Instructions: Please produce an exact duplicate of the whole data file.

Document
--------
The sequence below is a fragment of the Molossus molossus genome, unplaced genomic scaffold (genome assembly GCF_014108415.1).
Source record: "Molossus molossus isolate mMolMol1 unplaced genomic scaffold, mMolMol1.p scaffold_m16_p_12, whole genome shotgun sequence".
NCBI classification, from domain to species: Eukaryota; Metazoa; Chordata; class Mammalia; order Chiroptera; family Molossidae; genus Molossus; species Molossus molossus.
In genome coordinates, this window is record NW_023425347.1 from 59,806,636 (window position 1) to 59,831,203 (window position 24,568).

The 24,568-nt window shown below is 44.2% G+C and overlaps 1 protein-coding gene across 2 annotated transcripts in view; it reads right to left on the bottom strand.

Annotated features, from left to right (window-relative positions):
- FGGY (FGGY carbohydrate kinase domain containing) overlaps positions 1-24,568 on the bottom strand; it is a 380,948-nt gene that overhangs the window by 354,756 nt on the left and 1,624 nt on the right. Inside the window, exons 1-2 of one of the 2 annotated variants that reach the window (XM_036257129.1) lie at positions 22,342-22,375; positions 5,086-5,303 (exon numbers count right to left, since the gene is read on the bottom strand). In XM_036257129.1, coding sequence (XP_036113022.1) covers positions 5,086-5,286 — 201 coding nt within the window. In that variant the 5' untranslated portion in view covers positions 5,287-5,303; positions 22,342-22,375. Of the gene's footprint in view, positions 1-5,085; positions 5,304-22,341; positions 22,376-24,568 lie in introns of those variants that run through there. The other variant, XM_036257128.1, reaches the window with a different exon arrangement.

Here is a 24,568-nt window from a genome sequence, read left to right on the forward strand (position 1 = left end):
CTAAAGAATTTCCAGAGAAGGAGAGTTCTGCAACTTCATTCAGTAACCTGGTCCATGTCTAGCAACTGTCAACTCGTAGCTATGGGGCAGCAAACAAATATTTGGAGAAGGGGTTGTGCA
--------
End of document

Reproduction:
The sequence below is a fragment of the Molossus molossus genome, unplaced genomic scaffold (genome assembly GCF_014108415.1).
Source record: "Molossus molossus isolate mMolMol1 unplaced genomic scaffold, mMolMol1.p scaffold_m16_p_12, whole genome shotgun sequence".
NCBI classification, from domain to species: Eukaryota; Metazoa; Chordata; class Mammalia; order Chiroptera; family Molossidae; genus Molossus; species Molossus molossus.
In genome coordinates, this window is record NW_023425347.1 from 59,806,636 (window position 1) to 59,831,203 (window position 24,568).

The 24,568-nt window shown below is 44.2% G+C and overlaps 1 protein-coding gene across 2 annotated transcripts in view; it reads right to left on the bottom strand.

Annotated features, from left to right (window-relative positions):
- FGGY (FGGY carbohydrate kinase domain containing) overlaps positions 1-24,568 on the bottom strand; it is a 380,948-nt gene that overhangs the window by 354,756 nt on the left and 1,624 nt on the right. Inside the window, exons 1-2 of one of the 2 annotated variants that reach the window (XM_036257129.1) lie at positions 22,342-22,375; positions 5,086-5,303 (exon numbers count right to left, since the gene is read on the bottom strand). In XM_036257129.1, coding sequence (XP_036113022.1) covers positions 5,086-5,286 — 201 coding nt within the window. In that variant the 5' untranslated portion in view covers positions 5,287-5,303; positions 22,342-22,375. Of the gene's footprint in view, positions 1-5,085; positions 5,304-22,341; positions 22,376-24,568 lie in introns of those variants that run through there. The other variant, XM_036257128.1, reaches the window with a different exon arrangement.

Here is a 24,568-nt window from a genome sequence, read left to right on the forward strand (position 1 = left end):
CTAAAGAATTTCCAGAGAAGGAGAGTTCTGCAACTTCATTCAGTAACCTGGTCCATGTCTAGCAACTGTCAACTCGTAGCTATGGGGCAGCAAACAAATATTTGGAGAAGGGGTTGTGCA